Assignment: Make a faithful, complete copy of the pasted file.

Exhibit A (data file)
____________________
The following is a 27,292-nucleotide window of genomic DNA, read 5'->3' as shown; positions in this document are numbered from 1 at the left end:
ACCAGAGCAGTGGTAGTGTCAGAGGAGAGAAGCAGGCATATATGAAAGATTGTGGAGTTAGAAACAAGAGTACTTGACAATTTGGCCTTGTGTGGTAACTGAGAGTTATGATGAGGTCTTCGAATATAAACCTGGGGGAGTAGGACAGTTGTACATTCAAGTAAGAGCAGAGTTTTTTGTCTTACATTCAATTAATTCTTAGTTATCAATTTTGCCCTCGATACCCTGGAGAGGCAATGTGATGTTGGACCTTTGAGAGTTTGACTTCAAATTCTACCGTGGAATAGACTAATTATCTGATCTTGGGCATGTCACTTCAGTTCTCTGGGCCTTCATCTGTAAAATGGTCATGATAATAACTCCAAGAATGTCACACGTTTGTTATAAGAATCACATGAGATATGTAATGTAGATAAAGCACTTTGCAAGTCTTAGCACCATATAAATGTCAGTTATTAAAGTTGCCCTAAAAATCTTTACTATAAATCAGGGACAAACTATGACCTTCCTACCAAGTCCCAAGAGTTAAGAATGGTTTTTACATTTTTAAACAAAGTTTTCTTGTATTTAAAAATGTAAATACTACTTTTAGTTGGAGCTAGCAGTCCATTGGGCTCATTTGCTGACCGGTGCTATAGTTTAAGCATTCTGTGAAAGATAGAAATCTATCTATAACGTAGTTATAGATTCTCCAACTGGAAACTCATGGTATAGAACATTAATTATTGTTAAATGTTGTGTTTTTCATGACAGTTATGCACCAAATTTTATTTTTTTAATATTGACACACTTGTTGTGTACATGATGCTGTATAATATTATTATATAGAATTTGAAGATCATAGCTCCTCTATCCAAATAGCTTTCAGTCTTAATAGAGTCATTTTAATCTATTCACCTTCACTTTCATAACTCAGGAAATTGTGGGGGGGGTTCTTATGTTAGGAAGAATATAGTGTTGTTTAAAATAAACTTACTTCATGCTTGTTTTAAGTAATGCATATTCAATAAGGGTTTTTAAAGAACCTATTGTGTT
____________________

The following is a 27,292-nucleotide window of genomic DNA, read 5'->3' as shown; positions in this document are numbered from 1 at the left end:
ACCAGAGCAGTGGTAGTGTCAGAGGAGAGAAGCAGGCATATATGAAAGATTGTGGAGTTAGAAACAAGAGTACTTGACAATTTGGCCTTGTGTGGTAACTGAGAGTTATGATGAGGTCTTCGAATATAAACCTGGGGGAGTAGGACAGTTGTACATTCAAGTAAGAGCAGAGTTTTTTGTCTTACATTCAATTAATTCTTAGTTATCAATTTTGCCCTCGATACCCTGGAGAGGCAATGTGATGTTGGACCTTTGAGAGTTTGACTTCAAATTCTACCGTGGAATAGACTAATTATCTGATCTTGGGCATGTCACTTCAGTTCTCTGGGCCTTCATCTGTAAAATGGTCATGATAATAACTCCAAGAATGTCACACGTTTGTTATAAGAATCACATGAGATATGTAATGTAGATAAAGCACTTTGCAAGTCTTAGCACCATATAAATGTCAGTTATTAAAGTTGCCCTAAAAATCTTTACTATAAATCAGGGACAAACTATGACCTTCCTACCAAGTCCCAAGAGTTAAGAATGGTTTTTACATTTTTAAACAAAGTTTTCTTGTATTTAAAAATGTAAATACTACTTTTAGTTGGAGCTAGCAGTCCATTGGGCTCATTTGCTGACCGGTGCTATAGTTTAAGCATTCTGTGAAAGATAGAAATCTATCTATAACGTAGTTATAGATTCTCCAACTGGAAACTCATGGTATAGAACATTAATTATTGTTAAATGTTGTGTTTTTCATGACAGTTATGCACCAAATTTTATTTTTTTAATATTGACACACTTGTTGTGTACATGATGCTGTATAATATTATTATATAGAATTTGAAGATCATAGCTCCTCTATCCAAATAGCTTTCAGTCTTAATAGAGTCATTTTAATCTATTCACCTTCACTTTCATAACTCAGGAAATTGTGGGGGGGGTTCTTATGTTAGGAAGAATATAGTGTTGTTTAAAATAAACTTACTTCATGCTTGTTTTAAGTAATGCATATTCAATAAGGGTTTTTAAAGAACCTATTGTGTT